Ask any coach where your feet should be during a squat, and they’ll tell you “shoulder-width apart” without hesitation. Front, back, air, overhead, this is where we are taught to squat from, and it’s been drilled in points of performance everywhere. However, constantly varied is a pillar of CrossFit, and so should be the squat technique. The wide-stance back squat is a tool you should have in your arsenal for developing posterior chain strength and activating a variety of muscles that aren’t used in narrower stances.
A wider stance activates the hips and glutes
CrossFitters can easily become quad-dominant athletes due to the many movements that actively recruit the quadriceps – and also due to poor or lazy form in multiple reps of push-presses and other movements. Taking a wide stance, about 140 percent of shoulder width, forces activation of the glute, hip and hamstring muscles. There’s a reason power lifters and bodybuilders regularly incorporate these squats in their routines – they promote a more even muscle distribution throughout the body.
Translating to other lifts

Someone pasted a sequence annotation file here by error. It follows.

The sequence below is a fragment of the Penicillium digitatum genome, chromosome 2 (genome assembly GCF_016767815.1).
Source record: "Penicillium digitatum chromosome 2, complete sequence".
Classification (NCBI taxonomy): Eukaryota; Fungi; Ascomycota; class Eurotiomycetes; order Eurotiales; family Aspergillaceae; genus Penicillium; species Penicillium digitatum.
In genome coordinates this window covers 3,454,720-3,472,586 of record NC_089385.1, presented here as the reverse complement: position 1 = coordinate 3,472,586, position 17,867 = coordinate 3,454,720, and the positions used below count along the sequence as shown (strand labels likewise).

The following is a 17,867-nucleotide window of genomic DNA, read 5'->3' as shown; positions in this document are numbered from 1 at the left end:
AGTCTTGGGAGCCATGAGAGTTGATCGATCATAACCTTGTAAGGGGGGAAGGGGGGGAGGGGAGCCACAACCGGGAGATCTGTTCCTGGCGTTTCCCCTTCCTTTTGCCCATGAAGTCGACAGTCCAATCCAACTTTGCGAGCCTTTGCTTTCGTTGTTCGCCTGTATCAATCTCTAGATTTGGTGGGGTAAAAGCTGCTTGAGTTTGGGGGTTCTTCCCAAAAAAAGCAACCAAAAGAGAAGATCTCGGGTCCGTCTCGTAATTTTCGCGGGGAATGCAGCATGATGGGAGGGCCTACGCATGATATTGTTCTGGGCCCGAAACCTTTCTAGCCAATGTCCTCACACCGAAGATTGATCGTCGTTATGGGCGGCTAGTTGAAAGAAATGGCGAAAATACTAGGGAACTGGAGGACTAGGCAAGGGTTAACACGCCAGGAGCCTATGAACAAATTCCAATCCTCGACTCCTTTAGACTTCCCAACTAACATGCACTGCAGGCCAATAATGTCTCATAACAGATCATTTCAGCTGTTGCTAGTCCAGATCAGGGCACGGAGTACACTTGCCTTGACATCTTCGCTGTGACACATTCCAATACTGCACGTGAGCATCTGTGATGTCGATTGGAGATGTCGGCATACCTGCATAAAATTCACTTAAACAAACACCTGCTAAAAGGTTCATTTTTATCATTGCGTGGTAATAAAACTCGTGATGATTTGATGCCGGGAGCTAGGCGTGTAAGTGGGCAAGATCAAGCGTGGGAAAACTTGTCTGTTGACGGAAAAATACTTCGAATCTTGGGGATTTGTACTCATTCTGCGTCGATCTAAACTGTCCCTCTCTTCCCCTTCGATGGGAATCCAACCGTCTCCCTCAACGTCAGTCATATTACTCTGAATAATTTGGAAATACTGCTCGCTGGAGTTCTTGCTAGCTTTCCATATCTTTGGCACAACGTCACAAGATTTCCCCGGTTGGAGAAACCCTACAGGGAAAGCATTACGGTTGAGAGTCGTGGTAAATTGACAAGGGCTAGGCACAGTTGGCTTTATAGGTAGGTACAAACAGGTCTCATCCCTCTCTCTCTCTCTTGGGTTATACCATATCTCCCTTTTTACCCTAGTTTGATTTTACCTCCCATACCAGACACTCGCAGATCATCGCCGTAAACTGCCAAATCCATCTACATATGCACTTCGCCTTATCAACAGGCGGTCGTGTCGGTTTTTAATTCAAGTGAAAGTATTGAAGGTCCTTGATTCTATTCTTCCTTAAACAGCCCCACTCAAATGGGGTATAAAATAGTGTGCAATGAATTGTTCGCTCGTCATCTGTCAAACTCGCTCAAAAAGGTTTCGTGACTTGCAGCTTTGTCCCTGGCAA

Strong muscles developed in the wide-stance squat are going to translate well to other posterior-dominant power movements such as deadlifts and rowing. This will also help with the second pull in the Olympic lifts. Strong, explosive hips and a tightening in the glutes and hamstrings are what put the necessary speed on the bar in these more complex lifts.
Can be better for those with tricky knees
A wider stance requires the lifter to stay more vertical in the shins, taking some of the pressure off of the knees. The weight in a narrow squat is pushed anterior, which isn’t necessarily bad, but it does put more stress on the knee. A note here: while there is less pressure overall on the knees, it can be easy for knees to cave medially in a wider stance. Keep pushing the knees out during the entirety of the squat.
Shorter range of motion = less work for the same amount of weight
It’s simple physics: A squat is work. Work = force x distance. Force is the sum of mass and acceleration. Let’s say the mass you’re moving is 300 pounds. Assuming you’re moving at relatively the same speed in a wide squat versus a narrower squat, you’re going to be doing LESS work in a wide stance squat. Why? Because the distance you have to move that 300 pounds is shorter. Want proof? Have someone measure you standing straight up. Then, have them measure you while standing in a sumo stance. This isn’t to say you should always be squatting wide to move a bunch of weight. There is a time and purpose for all things, but this is something to consider when choosing weights or looking at competitions.